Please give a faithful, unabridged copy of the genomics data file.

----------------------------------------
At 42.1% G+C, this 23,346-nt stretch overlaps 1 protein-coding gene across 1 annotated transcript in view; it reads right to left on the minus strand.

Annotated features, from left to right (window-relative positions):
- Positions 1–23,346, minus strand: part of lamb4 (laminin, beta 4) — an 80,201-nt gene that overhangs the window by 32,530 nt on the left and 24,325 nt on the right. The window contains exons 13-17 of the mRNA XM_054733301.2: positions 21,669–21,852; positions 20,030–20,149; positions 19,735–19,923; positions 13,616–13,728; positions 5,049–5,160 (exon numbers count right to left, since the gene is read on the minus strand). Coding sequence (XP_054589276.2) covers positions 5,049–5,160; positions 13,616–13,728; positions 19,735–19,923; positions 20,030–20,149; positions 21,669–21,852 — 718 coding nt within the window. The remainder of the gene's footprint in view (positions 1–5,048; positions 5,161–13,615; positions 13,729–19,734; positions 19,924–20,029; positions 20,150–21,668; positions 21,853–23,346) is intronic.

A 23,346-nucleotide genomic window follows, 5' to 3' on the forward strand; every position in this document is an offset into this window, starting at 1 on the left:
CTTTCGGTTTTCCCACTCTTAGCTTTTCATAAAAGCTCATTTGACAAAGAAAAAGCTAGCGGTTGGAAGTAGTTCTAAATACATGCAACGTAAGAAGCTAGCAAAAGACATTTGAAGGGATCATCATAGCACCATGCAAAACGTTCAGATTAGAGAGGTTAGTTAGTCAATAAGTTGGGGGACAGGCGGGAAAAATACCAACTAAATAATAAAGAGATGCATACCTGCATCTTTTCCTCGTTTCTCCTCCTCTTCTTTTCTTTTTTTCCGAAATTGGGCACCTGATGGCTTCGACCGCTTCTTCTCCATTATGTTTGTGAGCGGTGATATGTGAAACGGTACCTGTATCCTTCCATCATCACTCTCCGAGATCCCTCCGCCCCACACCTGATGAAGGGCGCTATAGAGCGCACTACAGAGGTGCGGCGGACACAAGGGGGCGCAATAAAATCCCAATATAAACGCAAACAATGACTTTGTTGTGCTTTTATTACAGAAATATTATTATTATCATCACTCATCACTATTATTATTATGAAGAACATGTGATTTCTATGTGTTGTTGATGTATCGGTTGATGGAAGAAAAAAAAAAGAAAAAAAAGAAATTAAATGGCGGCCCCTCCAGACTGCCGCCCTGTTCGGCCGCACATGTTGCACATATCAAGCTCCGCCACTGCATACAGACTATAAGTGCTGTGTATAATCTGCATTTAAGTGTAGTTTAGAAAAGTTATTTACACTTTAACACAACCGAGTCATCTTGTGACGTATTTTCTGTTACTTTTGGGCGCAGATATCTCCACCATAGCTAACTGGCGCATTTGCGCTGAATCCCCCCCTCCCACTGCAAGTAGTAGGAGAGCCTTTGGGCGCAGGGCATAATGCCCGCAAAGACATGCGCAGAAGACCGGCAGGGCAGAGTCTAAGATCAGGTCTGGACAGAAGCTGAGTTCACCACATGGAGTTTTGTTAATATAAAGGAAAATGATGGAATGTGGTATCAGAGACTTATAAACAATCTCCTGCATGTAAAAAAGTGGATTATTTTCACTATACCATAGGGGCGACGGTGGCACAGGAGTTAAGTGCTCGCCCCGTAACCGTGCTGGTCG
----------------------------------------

At 42.1% G+C, this 23,346-nt stretch overlaps 1 protein-coding gene across 1 annotated transcript in view; it reads right to left on the minus strand.

Annotated features, from left to right (window-relative positions):
- Positions 1–23,346, minus strand: part of lamb4 (laminin, beta 4) — an 80,201-nt gene that overhangs the window by 32,530 nt on the left and 24,325 nt on the right. The window contains exons 13-17 of the mRNA XM_054733301.2: positions 21,669–21,852; positions 20,030–20,149; positions 19,735–19,923; positions 13,616–13,728; positions 5,049–5,160 (exon numbers count right to left, since the gene is read on the minus strand). Coding sequence (XP_054589276.2) covers positions 5,049–5,160; positions 13,616–13,728; positions 19,735–19,923; positions 20,030–20,149; positions 21,669–21,852 — 718 coding nt within the window. The remainder of the gene's footprint in view (positions 1–5,048; positions 5,161–13,615; positions 13,729–19,734; positions 19,924–20,029; positions 20,150–21,668; positions 21,853–23,346) is intronic.

A 23,346-nucleotide genomic window follows, 5' to 3' on the forward strand; every position in this document is an offset into this window, starting at 1 on the left:
CTTTCGGTTTTCCCACTCTTAGCTTTTCATAAAAGCTCATTTGACAAAGAAAAAGCTAGCGGTTGGAAGTAGTTCTAAATACATGCAACGTAAGAAGCTAGCAAAAGACATTTGAAGGGATCATCATAGCACCATGCAAAACGTTCAGATTAGAGAGGTTAGTTAGTCAATAAGTTGGGGGACAGGCGGGAAAAATACCAACTAAATAATAAAGAGATGCATACCTGCATCTTTTCCTCGTTTCTCCTCCTCTTCTTTTCTTTTTTTCCGAAATTGGGCACCTGATGGCTTCGACCGCTTCTTCTCCATTATGTTTGTGAGCGGTGATATGTGAAACGGTACCTGTATCCTTCCATCATCACTCTCCGAGATCCCTCCGCCCCACACCTGATGAAGGGCGCTATAGAGCGCACTACAGAGGTGCGGCGGACACAAGGGGGCGCAATAAAATCCCAATATAAACGCAAACAATGACTTTGTTGTGCTTTTATTACAGAAATATTATTATTATCATCACTCATCACTATTATTATTATGAAGAACATGTGATTTCTATGTGTTGTTGATGTATCGGTTGATGGAAGAAAAAAAAAAGAAAAAAAAGAAATTAAATGGCGGCCCCTCCAGACTGCCGCCCTGTTCGGCCGCACATGTTGCACATATCAAGCTCCGCCACTGCATACAGACTATAAGTGCTGTGTATAATCTGCATTTAAGTGTAGTTTAGAAAAGTTATTTACACTTTAACACAACCGAGTCATCTTGTGACGTATTTTCTGTTACTTTTGGGCGCAGATATCTCCACCATAGCTAACTGGCGCATTTGCGCTGAATCCCCCCCTCCCACTGCAAGTAGTAGGAGAGCCTTTGGGCGCAGGGCATAATGCCCGCAAAGACATGCGCAGAAGACCGGCAGGGCAGAGTCTAAGATCAGGTCTGGACAGAAGCTGAGTTCACCACATGGAGTTTTGTTAATATAAAGGAAAATGATGGAATGTGGTATCAGAGACTTATAAACAATCTCCTGCATGTAAAAAAGTGGATTATTTTCACTATACCATAGGGGCGACGGTGGCACAGGAGTTAAGTGCTCGCCCCGTAACCGTGCTGGTCG